QED

Gillard’s kingdom of misrule


Policy Failure by any means possible – the government unravels further 


Carl von Clausewitz claimed that war was the continuation of policy by other means. With the sinking of the ill-fated HMAS Malaysian Solution by the High Court, the Gillard government must surely now be regarded as a continuation of the maladministration, spin and miserable failures of the Rudd government by other means. Both Rudd & Gillard have amassed a staggering record of unaccomplishments and inachievements that are the envy of the progressive and enlightened world. 

One can only wonder in astonishment at how Gillard has managed this latest unsuccess. Surely Rudd’s crippling humiliation over the Oceanic Viking, described in US embassy cables as “heavy-handed and awkward” – think the Bay of Pigs debacle – would have served as a timely reminder of how to unmake astute foreign policy decisions. Rather, it seems to have set the precedent. Less than eight months after the Viking, Julia Gillard unagreed with the prime minister of East Timor to use the micro-nation as a desperate political distraction during a diabolically mediocre election campaign. This token sop to the progressive Left was instantly stillborn, although it took almost a year to be officially pronounced dead. But Gillard was saving the best for last. 

Not even in their wildest dreams could refugee advocates imagine her next, stellar unperformance. Not only was the Gillard government planning on reinvigorating one of the pillars of the Pacific Solution – the lonely PNG outpost of Manus Island – but she was simultaneously seeking to ensure that asylum seekers were never sent to the non-UNHCR signatory nation of Nauru, by sending them to, well, another non-UNHCR signatory nation. Except that Nauru signed the UN Refugee Convention on June 16. What a masterstroke! In one fell swoop, Gillard’s plan – variously described on government websites as bold, daring and innovative – was assured the full fury of the legal profession and voters of both a left and right hue.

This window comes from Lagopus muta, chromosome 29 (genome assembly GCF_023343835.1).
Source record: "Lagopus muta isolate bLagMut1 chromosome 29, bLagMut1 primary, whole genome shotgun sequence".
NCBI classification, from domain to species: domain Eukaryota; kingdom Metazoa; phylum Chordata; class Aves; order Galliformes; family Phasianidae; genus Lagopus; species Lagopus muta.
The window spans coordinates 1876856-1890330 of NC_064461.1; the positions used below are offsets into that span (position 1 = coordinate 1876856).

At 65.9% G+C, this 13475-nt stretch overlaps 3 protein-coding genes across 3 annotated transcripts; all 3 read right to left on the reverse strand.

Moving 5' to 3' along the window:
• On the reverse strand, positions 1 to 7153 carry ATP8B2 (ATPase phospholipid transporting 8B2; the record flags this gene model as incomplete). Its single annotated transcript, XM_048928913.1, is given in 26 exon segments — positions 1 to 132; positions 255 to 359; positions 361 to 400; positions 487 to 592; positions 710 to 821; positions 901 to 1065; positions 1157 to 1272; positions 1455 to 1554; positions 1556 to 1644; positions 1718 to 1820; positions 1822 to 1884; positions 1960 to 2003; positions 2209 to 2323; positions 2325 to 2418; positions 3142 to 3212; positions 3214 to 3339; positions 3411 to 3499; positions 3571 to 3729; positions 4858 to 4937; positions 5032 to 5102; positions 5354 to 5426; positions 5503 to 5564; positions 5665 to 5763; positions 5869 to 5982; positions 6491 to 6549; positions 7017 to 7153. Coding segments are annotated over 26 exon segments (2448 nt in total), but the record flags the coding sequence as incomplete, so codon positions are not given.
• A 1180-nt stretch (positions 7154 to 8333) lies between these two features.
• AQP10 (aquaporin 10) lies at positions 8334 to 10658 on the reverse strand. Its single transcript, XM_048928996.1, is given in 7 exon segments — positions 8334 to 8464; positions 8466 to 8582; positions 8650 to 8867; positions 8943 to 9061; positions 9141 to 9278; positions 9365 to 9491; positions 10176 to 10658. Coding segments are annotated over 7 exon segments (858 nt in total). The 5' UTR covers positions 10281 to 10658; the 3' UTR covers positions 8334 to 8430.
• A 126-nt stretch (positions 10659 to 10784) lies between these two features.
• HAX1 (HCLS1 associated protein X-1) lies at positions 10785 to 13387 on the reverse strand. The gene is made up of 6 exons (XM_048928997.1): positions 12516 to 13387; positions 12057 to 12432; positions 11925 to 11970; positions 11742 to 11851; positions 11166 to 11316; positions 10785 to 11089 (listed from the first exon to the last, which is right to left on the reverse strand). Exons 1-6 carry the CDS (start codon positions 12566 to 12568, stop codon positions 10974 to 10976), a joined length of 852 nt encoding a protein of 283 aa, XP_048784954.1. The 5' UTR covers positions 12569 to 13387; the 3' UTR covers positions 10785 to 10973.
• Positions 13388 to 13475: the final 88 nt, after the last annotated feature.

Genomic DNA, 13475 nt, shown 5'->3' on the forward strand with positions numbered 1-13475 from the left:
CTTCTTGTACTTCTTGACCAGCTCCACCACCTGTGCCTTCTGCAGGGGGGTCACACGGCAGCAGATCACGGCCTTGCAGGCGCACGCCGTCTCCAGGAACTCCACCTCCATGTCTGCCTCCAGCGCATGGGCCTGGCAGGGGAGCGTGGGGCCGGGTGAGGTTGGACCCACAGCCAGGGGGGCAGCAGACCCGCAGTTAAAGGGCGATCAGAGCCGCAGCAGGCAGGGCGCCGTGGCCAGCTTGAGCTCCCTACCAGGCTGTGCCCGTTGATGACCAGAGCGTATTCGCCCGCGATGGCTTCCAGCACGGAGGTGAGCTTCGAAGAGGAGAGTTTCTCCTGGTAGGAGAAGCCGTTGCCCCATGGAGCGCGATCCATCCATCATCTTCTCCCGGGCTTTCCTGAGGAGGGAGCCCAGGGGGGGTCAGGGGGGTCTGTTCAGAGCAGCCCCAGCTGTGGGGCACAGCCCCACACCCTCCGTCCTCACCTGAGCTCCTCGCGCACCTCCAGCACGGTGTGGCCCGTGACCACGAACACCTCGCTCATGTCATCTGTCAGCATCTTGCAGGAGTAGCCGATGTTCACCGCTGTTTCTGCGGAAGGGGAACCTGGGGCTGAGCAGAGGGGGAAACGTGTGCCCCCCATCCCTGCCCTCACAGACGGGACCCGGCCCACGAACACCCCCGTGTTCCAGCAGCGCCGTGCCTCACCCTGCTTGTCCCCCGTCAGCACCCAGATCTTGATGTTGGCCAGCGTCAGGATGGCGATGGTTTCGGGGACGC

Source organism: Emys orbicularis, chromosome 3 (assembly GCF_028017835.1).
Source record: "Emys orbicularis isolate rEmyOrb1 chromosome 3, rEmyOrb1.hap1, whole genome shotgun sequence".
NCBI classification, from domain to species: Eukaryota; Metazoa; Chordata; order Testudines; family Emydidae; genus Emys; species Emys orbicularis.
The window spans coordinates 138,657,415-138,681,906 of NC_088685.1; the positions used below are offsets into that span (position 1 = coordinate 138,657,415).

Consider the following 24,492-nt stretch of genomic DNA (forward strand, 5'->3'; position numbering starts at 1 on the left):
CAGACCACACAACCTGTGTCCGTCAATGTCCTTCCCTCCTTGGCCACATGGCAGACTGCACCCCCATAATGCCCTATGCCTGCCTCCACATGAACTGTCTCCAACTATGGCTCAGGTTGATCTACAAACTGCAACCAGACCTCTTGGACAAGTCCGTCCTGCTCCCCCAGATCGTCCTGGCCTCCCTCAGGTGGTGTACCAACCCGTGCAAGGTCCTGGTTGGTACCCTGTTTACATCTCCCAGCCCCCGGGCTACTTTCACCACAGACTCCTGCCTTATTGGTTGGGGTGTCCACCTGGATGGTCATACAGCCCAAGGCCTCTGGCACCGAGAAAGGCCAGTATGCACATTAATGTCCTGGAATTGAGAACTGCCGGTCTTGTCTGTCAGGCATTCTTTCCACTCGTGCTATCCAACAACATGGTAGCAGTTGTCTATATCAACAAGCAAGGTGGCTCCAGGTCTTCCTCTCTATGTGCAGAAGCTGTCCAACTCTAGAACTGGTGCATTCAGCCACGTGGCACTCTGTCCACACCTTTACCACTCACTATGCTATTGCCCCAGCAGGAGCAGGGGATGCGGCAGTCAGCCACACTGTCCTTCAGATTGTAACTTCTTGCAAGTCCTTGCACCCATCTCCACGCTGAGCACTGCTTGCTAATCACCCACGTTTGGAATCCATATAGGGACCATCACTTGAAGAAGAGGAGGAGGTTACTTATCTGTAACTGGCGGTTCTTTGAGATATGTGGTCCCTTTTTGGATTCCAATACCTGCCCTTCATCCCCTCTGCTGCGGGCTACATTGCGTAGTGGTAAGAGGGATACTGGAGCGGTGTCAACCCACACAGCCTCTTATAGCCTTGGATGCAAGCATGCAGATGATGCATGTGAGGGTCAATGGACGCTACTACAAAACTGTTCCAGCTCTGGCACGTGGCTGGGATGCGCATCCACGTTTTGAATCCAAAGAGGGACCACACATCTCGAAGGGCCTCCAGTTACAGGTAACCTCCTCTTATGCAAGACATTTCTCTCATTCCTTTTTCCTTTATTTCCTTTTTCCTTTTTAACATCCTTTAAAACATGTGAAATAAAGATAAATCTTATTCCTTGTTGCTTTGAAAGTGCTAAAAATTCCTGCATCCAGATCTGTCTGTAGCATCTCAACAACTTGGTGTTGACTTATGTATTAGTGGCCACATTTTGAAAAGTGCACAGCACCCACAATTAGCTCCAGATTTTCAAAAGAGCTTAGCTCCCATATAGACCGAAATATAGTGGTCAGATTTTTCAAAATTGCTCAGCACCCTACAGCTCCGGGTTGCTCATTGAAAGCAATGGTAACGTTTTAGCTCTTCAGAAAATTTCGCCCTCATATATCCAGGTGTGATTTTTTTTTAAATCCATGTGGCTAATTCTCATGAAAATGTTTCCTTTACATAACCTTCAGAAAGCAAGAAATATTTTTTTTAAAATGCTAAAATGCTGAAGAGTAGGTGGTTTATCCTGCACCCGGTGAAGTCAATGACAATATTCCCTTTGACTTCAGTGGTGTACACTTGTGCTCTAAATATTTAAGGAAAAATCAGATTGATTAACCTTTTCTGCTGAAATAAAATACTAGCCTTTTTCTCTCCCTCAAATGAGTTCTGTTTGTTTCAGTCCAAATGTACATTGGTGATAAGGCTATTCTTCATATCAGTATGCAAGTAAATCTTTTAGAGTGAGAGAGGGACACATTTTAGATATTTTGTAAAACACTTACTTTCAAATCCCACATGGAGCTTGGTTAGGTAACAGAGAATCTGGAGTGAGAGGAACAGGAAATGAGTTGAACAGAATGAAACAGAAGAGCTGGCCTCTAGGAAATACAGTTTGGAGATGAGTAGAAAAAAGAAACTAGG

Despite the unanticipated problems anticipated by everyone else except Gillard and Chris Bowen, the multimillion dollar Malaysian thought bubble got off to a promising start. Immigration minister Bowen spent several weeks flatly contradicting everything he had ever said about sending children to non-UNHCR signatory countries, and made the same sort of rash, tough, ineffectual promises to far-distant people smugglers that he had made earlier in the year to rioters on Christmas Island and at Villawood. It would be a curious thing indeed to compare the punitive outcomes of these rioters with those of the recent British experience. But I digress. 

Bowen’s wide, Cheshire cat-like grin when signing the Malaysian deal on July 25 belies the fact that the deal was announced on May 7; that Gillard and Bowen announced that the next 800 arrivals would be sent to Malaysia; that 567 asylum seekers arrived between May 7 and July 25; and that none of those 567 asylum seekers were subsequently sent to Malaysia, and now never will be. Mere details. 

The Gillard governments’ failures around the asylum seeker space are a continuation of Rudd’s equally disastrous initiatives – initiatives which were based on Julia Gillard’s policy paper of 2002, written when she was the shadow minister for population and immigration. Curiously, policies such as the following never came to fruition: